UH Moment: UH is Top Ranked for Intellectual Property

Mark Clarke, UH associate vice president for technology transfer, is an inventor. He holds 12 U.S. patents and is among a growing number of University of Houston faculty who are taking inventions to the marketplace.

“In terms of royalty returns, the University of Houston is ranked number one when it comes to public universities that do not have a medical school,” Clarke says. 

The University earns royalties for its role in taking faculty intellectual property (IP) to the marketplace through technology transfer and commercialization. It has a generous sharing policy with faculty and the academic homes that generate these technologies, such as the colleges and centers, says Clarke. As for the revenue earned by UH, it is reinvested into the overall research effort of the University or the entrepreneurial ecosystem the University has created to help propel more inventions to the marketplace. For example, the revenue supports the development of prototypes and provides early stage funding to UH inventors and startups.

UH Skyline“The University has an IP portfolio that covers the whole waterfront … everything from advanced materials to medical devices, all the way up to software copyright. It’s unusual that you see that breadth across multiple sectors,” Clarke says. 

UH has made big strides in building its IP revenue in recent years. In fiscal year 2008, UH reported $1.1 million in licensing income to the Association of University Technology Managers (AUTM). In FY2013, revenue grew to $16.6 million.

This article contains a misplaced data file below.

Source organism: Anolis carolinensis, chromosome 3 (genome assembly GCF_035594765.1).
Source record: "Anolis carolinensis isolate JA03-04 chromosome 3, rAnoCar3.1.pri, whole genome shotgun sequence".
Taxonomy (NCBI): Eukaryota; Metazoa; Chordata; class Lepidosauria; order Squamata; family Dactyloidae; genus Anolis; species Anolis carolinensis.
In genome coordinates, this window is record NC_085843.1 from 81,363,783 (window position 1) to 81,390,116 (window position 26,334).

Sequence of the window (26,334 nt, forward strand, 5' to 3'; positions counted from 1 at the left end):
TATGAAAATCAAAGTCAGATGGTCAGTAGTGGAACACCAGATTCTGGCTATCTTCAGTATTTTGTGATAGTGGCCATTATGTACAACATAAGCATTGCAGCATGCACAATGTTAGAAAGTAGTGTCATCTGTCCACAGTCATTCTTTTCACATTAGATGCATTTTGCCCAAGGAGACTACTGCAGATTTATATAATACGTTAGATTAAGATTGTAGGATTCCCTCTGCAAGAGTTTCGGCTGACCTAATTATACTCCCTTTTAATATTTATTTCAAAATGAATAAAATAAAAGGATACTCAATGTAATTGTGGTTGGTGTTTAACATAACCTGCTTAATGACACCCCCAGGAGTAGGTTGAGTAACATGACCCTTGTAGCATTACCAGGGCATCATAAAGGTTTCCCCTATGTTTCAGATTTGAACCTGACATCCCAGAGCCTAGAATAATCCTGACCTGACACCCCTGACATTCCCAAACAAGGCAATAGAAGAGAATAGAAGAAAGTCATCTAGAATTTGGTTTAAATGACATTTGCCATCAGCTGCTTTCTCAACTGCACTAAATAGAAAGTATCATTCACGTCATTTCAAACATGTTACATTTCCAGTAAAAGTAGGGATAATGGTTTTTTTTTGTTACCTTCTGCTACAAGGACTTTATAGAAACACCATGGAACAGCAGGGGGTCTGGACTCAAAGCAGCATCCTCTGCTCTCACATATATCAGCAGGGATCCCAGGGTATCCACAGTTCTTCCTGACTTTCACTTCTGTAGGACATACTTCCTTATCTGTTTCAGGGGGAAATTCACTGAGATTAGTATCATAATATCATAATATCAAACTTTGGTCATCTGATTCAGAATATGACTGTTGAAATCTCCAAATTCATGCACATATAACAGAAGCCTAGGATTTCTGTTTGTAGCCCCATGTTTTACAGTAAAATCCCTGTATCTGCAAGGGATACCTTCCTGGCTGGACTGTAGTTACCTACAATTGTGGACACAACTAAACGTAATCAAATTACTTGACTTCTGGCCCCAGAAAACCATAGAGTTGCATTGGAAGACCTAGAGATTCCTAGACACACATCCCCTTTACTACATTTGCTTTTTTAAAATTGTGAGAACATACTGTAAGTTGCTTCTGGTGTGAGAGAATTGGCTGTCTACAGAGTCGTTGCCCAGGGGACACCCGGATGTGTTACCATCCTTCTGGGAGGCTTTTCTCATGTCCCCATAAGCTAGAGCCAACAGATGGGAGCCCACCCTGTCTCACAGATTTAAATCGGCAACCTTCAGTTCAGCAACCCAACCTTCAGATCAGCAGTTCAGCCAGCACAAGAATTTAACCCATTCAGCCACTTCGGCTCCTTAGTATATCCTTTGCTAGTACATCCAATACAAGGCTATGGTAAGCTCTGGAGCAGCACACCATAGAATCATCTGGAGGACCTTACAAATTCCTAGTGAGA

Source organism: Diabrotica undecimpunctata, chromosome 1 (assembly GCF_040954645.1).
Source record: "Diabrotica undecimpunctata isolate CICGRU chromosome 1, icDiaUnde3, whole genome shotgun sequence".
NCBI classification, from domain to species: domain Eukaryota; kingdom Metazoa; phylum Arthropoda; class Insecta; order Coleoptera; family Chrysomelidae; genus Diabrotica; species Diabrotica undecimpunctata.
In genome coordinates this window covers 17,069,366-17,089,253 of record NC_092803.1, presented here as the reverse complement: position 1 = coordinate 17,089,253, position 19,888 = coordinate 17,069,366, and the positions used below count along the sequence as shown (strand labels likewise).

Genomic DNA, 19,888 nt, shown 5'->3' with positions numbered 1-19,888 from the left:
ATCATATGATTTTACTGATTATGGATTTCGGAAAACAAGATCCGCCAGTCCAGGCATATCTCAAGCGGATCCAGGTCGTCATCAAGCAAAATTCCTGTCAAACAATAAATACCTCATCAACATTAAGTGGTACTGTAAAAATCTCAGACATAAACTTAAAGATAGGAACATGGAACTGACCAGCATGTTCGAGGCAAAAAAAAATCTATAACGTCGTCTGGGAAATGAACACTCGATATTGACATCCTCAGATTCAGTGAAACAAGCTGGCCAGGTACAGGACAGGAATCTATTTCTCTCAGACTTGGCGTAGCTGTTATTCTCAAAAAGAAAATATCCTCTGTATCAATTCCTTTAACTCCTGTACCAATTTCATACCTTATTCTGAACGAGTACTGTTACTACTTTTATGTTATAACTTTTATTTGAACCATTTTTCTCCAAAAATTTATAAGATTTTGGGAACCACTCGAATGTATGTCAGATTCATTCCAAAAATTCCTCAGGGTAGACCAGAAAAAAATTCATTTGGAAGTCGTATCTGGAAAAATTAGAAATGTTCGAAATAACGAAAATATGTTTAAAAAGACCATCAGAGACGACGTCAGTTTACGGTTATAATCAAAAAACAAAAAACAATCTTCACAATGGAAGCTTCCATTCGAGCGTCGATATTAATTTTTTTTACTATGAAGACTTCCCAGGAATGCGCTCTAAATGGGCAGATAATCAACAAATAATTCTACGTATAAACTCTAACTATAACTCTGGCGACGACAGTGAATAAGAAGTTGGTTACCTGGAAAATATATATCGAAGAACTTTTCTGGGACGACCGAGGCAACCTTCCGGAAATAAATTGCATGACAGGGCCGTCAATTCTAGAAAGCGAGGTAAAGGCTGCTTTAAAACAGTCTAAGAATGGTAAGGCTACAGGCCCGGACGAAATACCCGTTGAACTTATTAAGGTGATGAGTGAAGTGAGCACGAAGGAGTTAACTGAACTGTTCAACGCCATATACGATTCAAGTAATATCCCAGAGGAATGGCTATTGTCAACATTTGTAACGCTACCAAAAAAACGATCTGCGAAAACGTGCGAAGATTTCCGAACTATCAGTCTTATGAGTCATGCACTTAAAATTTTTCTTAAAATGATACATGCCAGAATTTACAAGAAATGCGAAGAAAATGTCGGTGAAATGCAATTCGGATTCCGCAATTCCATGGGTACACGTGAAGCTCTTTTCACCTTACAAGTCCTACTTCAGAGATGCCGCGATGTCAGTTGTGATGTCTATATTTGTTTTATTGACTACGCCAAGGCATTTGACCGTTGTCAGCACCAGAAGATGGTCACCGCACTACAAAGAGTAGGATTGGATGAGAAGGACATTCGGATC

“I think its important to understand there are many other value-added elements to creating a culture of innovation and entrepreneurship. Among them is that the University is perceived as having the capacity to create innovation and generate products that have economic value both for the region and the nation,” says Clarke.

In developing a culture of innovation and entrepreneurship, the University is strengthening its overall academic and research priorities. According to Clarke, it adds to the academic experiences available to students and broadens the research base of faculty. For example, students in the Bauer College of Business and Valenti School of Communication are given the chance to develop business, marketing and commercialization frameworks for actual inventions and startups. 

“That’s something we believe has an impact beyond just trying to commercialize the technology,” Clarke says. “We are committed to developing a cadre of entrepreneurs and successful business owners that have come out of the University of Houston.”